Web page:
If you’re just getting acquainted with international soccer, here is a brief look at 10 of the greatest stars in the history of the World Cup. As much as soccer is a team sport, one player can catch fire and change the course of the tournament.
Oliver Kahn – Germany
Kahn became the first goalkeeper to win the Golden Ball (Most Valuable Player) award at the 2002 Cup in Korea and Japan. He led the Germans by surrendering just one goal during the tournament until the final match. Kahn, who plays regularly for Bayern Munich, hopes to capture his first World Cup as Germany hosts the event this year.
Ronaldo – Brazil
When Brazil won the 2002 World Cup, it was Ronaldo who scored twice against Germany’s Oliver Kahn in the final match. Ronaldo racked up eight goals in the tournament to win the Golden Shoe (Top Scorer) award. Ronaldo was also part of Brazil’s Cup-winning team in 1994, and his 12 career Cup goals tied Pele for the most in the history of the Brazilian team.
Diego Maradona – Argentina
Maradona scored five goals to help Argentina capture the 1986 Cup in Mexico. He went on to play in Italy for the Napoli team. At the 1990 World Cup in Italy, Maradona battled through an ankle injury to help Argentina to a second-place finish.
Paolo Rossi – Italy
Rossi made his World Cup debut in 1978 at age 21. His three goals and two assists led Italy to a fourth place finish. Four years later, Rossi scored three more goals in a victory over Brazil to put the Italians in the final four. Rossi kept going with two goals against Poland and one against Germany, as Italy won the 1982 Cup in Spain.
Gerd Muller – Germany
Muller was simply the greatest goal scorer of all time. He holds several records, with 365 goals in the German league (Bundesliga), 68 in international competition and 14 in the World Cup. “The Bomber” scored a tournament-best 10 goals in 1970 as the West Germans finished third. He also scored the Cup-winning goal in 1974 against the Netherlands.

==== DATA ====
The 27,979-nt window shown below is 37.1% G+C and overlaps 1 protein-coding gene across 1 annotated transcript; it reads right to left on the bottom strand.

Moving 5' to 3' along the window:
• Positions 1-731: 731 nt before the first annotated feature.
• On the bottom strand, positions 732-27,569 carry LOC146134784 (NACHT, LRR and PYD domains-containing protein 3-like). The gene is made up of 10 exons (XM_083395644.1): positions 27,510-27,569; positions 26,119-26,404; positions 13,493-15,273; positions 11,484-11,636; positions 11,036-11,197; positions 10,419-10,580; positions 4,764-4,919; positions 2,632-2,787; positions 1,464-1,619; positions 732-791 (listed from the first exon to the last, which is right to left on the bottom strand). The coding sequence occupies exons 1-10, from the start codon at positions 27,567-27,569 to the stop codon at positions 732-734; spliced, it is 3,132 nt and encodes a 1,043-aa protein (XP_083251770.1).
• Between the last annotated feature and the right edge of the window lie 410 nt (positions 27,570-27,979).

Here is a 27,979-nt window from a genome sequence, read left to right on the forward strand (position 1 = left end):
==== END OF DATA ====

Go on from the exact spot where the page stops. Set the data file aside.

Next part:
Pele – Brazil
Pele’s innovative, exciting style of play transformed the game of soccer. He was part of three of Brazil’s World Cup winning teams in 1958, 1962 and 1970. Pele was only 17 when he scored three goals in the 1958 semifinals against France and two more in the final victory over Sweden.
Eusebio – Portugal
Born in Mozambique, the “Black Panther” was so named for his cat-like dribbling prowess. Eusebio scores nine goals in the 1966 Cup tournament. Four of those goals came in the quarterfinals, as Portugal erased a 3-0 to stun North Korea. Eusebio also played on 11 national championship teams in Portugal.
Mario Kempes – Argentina
Kempes was instrumental in Argentina’s first World Cup victory in 1978. He scored twice in victories over Peru, Poland and in the final game over The Netherlands. Kempes later played for clubs in Austria, Chile, Indonesia and Spain.
Dino Zoff – Italy
Zoff was outstanding as goalkeeper for Italy’s 1982 World Cup-winning team. He competes in three World Cups and compiled a streak of 1,142 minutes without surrendering a goal. Zoff went on to be a coach for several Italian teams from 1988-2001.
Fritz Walter – Germany
The native of Kaiserslautern restored German pride after World War II, leading his nation to a 3-2 upset victory over Hungary in 1954. His hometown stadium is named after him and is a host venue for the 2006 World Cup.